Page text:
2. Woooo I’m so excited for you :) I got some goosebumps while reading this! It is really amazing how much work a relationship takes and how much you learn from it. #5 really resonated with me – that it’s okay to be different people. It’s kind of crazy how we need so much reassurance that in the moment we think we need to want the same things or like the same things. But when you take a step back you realize that our differences are what make us special and make the journey interesting. This sparked something huge for me a few months back. I’m not a very social person so I rely on my boyfriend to do most things with me. But naturally there are things he won’t want to do. Suddenly I realized I needed to do these things alone, or find others to enjoy them with. And this opened a whole new world for me! I realized how amazing it feels to actually have a life of my own. I still love doing things together with the 2 of us but that is even more special now that it’s not all day every day. I also learned that most of my friends were already doing this in their relationships. How did this just not naturally occur to me? There is always something to learn about ourselves and it’s fun to uncover them and get more comfy with who we are and how good it feels to nurture that.

    Another thing I’ve learned recently is that it’s so important to communicate how you’re feeling, especially when it’s difficult. Especially when we are feeling insecure. There are some really deep feelings I’ve been working with on myself that have been impacting my relationship and it’s tough to talk about, but by not talking about it, I was making it worse b/c my partner had no idea what was going on.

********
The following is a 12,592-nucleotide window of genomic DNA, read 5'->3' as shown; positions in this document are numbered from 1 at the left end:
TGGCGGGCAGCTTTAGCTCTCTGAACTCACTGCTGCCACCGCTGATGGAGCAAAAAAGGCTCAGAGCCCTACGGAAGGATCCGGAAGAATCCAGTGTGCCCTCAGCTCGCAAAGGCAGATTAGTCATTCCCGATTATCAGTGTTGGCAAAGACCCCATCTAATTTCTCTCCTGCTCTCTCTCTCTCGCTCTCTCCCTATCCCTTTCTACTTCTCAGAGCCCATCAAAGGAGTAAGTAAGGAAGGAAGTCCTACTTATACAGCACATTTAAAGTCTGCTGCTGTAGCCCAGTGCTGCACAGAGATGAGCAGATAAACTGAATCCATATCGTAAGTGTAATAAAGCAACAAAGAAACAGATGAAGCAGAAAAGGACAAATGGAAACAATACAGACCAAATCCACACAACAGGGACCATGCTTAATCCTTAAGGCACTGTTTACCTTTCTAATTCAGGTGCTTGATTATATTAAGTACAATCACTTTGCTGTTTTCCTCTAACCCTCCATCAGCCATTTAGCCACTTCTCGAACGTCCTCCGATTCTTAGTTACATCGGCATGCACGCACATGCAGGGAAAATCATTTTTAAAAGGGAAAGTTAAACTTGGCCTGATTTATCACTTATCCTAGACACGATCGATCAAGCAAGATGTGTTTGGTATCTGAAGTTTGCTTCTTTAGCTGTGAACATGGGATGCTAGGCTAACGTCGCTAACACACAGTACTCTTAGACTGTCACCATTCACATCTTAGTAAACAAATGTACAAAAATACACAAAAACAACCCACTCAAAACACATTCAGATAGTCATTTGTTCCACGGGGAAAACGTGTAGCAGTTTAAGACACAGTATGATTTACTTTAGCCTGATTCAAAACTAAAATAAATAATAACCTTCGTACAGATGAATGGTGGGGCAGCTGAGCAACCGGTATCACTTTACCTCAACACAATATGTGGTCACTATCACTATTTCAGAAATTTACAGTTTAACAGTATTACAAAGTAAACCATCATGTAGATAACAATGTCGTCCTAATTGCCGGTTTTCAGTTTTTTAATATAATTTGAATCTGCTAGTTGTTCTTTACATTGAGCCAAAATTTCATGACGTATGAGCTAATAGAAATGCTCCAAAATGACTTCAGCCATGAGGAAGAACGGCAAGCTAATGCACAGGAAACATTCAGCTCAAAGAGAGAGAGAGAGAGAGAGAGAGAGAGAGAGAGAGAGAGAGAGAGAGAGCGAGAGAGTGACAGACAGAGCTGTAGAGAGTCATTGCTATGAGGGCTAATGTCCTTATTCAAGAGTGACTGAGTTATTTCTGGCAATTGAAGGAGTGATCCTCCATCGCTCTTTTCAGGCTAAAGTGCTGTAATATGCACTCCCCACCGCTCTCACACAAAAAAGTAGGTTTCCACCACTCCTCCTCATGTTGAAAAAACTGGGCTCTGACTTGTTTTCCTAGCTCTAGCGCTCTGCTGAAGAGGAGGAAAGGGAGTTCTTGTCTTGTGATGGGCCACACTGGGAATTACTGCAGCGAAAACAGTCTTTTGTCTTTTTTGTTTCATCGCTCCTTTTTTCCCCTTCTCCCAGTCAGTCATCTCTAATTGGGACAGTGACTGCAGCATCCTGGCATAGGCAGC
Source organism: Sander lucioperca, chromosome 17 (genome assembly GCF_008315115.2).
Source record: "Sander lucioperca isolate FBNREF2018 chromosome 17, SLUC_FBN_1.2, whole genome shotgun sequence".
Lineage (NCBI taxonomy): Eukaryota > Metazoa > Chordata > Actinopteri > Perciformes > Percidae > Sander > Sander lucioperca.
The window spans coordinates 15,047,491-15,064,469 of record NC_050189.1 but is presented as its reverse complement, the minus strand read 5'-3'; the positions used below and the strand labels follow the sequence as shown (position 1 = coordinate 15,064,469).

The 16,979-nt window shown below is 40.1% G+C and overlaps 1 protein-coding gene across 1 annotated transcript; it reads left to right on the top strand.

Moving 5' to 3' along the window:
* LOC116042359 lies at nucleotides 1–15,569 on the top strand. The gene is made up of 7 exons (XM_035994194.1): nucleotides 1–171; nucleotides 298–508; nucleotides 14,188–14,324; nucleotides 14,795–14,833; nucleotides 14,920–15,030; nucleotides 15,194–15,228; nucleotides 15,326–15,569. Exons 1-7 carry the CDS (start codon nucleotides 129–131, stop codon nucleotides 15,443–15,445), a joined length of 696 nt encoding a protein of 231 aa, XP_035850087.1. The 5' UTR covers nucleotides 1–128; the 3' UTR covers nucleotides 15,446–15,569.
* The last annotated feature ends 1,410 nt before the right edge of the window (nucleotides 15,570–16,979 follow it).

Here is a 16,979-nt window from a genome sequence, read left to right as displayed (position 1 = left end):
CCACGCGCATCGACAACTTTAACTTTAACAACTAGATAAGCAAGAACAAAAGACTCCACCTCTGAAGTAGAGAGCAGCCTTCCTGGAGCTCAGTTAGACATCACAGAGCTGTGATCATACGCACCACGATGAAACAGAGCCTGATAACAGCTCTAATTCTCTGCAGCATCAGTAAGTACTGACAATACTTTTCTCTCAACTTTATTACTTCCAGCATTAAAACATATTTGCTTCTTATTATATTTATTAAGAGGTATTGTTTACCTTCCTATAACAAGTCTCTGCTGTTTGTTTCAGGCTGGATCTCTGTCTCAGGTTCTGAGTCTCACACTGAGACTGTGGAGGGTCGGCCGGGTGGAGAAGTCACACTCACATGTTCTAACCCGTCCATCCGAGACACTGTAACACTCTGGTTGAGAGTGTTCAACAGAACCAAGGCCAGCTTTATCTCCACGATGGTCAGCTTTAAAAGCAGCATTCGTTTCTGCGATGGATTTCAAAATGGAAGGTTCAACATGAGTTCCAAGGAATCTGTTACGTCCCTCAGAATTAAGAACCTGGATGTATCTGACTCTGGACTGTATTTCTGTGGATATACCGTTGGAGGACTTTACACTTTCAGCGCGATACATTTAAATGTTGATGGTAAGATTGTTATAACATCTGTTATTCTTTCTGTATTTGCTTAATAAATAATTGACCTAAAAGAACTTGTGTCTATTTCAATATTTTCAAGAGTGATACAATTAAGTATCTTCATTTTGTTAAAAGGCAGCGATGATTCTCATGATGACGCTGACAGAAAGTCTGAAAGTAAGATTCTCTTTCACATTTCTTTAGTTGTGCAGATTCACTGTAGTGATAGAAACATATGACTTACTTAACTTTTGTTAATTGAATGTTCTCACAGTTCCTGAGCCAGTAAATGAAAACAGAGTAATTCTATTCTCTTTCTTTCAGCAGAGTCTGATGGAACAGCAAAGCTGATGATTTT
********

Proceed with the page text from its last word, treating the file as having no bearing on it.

And finally, I used to have a hard time understanding the line between two people just not being compatible or the relationship not working out, and just needing to work harder. With online dating being so prevalent, it’s easier to reach people all over. There are so many options. So naturally when something isn’t going well, we think, well maybe there is someone I’m better suited to (at least this is what I used to think). And sometimes that truly is the case. But what I’ve come to realize is that relationships require soooooo much work and communication and compromise. Most of the time when you think you’re ready to throw in the towel, you just need to give it a little more. I’ve never had a relationship last longer than 2 years. But with my current one, I’ve never worked so hard as I have, and it’s definitely been the most rewarding.

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  1. […] of all, thanks for all the love on my newsletter last week about my love life. I LOVED reading through all of your responses – so many of you shared your stories about […]